From the comings and goings of this government – their neglect of basic services, the step-fatherly treatment meted out to health and education, the obsession with costly infra-structure projects because all they are concerned with is swinging the next election even if those are still two years away – does it seem to be a government leading a nation at war? Is anyone concerned about rehabilitating the war-displaced? Pursuing the Jati Umra vision of development seems more important?

Nations at war…do they have leaders who have most of their money stashed abroad, who have palatial properties overseas, who make 17 trips to London alone in the last two years? Is this leadership or a pantomime?

Contrast this with army performance. The chief is everywhere, in all places, tireless, indefatigable, leading from the front, setting an example, which is why the army’s morale is high, spirits are high, despite sustaining a regular drumbeat of casualties. He goes to the Shawal Valley and from there announces the start of an offensive to flush out the Pakistani Taliban from their last refuge. And when, right at the beginning of the operation, four soldiers, including a captain, are hit, he is in Peshawar lending his shoulder to the captain’s coffin.

This is now a fighting army, a battle-hardened army…a far cry from the chocolate army it had become under Musharraf when officers and men were told not to go into civilian areas in uniform, such being the army’s low standing in those days. This is not Gen Beg’s army when the army command was sponsoring all kinds of ‘jihad’ – Jihad-e-Afghanistan had just finished and Jihad-e-Kashmir had begun. This is not my late friend Gen Hamid Gul’s army when the ISI and the army were more into politics than anything to do with matters military. Mian Nawaz Sharif is a product of those times, the most finished product turned out by the ISI’s political wing.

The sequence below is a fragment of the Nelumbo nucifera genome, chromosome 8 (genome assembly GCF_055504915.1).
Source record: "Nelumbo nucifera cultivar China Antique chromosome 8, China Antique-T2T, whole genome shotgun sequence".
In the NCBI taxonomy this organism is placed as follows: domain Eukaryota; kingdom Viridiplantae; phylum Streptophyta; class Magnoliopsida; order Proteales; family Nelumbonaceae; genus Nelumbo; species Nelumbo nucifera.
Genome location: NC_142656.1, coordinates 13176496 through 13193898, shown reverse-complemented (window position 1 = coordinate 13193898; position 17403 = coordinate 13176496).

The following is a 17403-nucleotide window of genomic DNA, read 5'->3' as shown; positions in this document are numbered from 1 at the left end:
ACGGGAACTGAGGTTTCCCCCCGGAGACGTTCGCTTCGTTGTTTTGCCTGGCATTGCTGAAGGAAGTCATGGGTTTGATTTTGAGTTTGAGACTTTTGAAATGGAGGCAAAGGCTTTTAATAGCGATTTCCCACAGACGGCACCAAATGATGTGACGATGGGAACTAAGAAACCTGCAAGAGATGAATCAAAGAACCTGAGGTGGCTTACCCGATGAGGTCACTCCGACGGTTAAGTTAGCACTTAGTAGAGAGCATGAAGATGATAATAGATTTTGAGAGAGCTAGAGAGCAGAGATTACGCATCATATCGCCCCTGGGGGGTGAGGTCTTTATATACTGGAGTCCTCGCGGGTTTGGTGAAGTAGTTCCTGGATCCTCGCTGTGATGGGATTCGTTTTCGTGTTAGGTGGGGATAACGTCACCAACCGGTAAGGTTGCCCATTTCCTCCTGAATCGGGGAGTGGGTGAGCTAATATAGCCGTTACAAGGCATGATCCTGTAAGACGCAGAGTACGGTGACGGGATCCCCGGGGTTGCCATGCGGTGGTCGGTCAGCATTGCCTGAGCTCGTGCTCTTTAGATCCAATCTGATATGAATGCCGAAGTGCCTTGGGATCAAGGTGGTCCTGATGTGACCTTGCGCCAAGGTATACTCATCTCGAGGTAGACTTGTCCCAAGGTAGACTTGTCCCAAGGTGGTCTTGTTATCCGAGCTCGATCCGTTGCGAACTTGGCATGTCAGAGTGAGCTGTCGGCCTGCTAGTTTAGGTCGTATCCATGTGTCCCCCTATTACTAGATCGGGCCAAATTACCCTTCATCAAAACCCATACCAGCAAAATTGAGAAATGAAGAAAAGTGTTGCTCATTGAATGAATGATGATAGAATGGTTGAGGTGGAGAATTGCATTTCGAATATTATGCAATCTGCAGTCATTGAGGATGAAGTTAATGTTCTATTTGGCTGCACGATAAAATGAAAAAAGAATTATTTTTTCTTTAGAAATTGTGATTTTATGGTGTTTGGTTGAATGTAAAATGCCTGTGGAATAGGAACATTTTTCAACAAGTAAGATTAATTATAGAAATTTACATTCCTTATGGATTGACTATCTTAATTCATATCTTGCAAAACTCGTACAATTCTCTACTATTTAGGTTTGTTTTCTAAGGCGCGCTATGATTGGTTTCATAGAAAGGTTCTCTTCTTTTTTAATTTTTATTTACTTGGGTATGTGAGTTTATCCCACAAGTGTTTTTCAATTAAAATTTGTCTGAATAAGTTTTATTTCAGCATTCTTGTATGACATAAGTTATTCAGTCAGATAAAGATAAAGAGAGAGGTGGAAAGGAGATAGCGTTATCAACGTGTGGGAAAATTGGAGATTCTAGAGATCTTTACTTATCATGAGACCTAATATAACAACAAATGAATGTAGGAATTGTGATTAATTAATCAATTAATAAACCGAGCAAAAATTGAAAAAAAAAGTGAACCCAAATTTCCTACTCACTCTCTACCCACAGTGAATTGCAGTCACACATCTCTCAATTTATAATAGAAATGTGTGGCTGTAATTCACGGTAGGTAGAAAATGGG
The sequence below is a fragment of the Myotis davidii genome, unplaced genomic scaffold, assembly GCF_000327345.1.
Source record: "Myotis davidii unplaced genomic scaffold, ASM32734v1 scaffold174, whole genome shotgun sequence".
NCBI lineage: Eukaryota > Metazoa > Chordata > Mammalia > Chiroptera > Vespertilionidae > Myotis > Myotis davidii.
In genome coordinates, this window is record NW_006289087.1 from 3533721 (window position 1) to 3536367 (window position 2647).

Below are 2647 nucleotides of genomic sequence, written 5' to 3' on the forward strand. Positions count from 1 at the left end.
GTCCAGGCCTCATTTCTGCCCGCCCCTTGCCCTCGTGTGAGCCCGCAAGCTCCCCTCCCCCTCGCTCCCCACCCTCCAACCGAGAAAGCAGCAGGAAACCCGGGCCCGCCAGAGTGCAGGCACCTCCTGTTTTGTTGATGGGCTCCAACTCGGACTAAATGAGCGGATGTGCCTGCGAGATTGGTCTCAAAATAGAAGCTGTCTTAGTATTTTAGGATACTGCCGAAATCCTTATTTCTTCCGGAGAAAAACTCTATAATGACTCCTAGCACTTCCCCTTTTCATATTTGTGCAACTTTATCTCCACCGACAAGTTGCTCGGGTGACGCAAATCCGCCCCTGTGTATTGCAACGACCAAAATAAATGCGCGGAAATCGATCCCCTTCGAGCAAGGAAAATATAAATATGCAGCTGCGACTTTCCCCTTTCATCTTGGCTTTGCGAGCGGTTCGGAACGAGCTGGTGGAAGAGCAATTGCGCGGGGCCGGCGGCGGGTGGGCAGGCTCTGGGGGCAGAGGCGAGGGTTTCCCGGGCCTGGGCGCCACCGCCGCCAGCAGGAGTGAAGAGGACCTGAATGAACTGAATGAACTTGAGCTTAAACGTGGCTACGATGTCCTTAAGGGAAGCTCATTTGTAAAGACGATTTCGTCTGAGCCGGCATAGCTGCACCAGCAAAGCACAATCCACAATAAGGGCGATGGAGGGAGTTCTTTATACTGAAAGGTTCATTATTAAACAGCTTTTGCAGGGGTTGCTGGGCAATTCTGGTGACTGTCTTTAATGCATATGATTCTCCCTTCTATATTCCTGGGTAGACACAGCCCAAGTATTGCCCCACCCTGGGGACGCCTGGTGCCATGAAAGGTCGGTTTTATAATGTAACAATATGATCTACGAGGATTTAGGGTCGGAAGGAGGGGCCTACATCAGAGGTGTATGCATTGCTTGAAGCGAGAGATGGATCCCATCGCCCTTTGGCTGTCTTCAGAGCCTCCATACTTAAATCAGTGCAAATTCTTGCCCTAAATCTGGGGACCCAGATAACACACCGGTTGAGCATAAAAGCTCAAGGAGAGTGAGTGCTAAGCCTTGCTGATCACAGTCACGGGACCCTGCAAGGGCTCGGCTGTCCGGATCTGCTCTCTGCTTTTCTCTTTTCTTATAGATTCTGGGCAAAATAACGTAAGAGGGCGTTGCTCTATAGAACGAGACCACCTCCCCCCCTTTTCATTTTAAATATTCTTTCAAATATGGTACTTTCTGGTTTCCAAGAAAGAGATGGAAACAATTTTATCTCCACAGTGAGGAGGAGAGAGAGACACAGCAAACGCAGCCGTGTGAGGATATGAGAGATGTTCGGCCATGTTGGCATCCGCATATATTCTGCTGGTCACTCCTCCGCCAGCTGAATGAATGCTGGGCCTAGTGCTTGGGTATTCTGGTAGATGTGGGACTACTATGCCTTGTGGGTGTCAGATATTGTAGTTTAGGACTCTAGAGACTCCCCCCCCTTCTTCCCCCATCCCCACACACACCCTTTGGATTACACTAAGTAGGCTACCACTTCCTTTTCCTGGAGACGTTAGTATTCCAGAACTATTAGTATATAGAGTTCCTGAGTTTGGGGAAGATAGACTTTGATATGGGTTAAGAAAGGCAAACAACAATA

This is not even Gen Kayani’s army when after venturing into Swat and South Waziristan the army command thought it best not to go any further. The Taliban were defeated and expelled from Swat but they became powerful in their new haven of North Waziristan. It is Gen Raheel Sharif who has shattered the myth of the blowback theory – that going into North Waziristan would elicit a backlash that Pakistan as a state would not be able to withstand.

Who ever thought that the MQM could be brought to heel? But that has happened. Listen to the tune that Dr Farooq Sattar now sings: the MQM wants to remove any misunderstandings that there might be with the army, he says. Amazing, isn’t it? Facts on the ground have changed. Hence the new tunes emanating from MQM lips.

What has not changed is the laidback, easy style of federal governance. Order another flyover, decree another signal-free corridor. This is about the extent of the ruling party’s imagination. This is our chance as a nation to steel ourselves in the fire of this conflict, shedding old habits and acquiring new ways of thinking. What we are getting are gimmicks and publicity stunts, and empty oratory.

This is not a question of civil vs military. It’s a question of performance. When the army was choosing the easy way out, shirking its responsibilities, there was no dearth of criticism it had to face. There was then no hero-worshipping of any army chief, no photos of any one chief hung in public places.

What should our reaction be to civilian incompetence and laziness? Should we dance around the maypole of democracy, get intoxicated by the very word democracy, and look the other side, hoping for better days to come, when mega-shenanigans occur one after the other?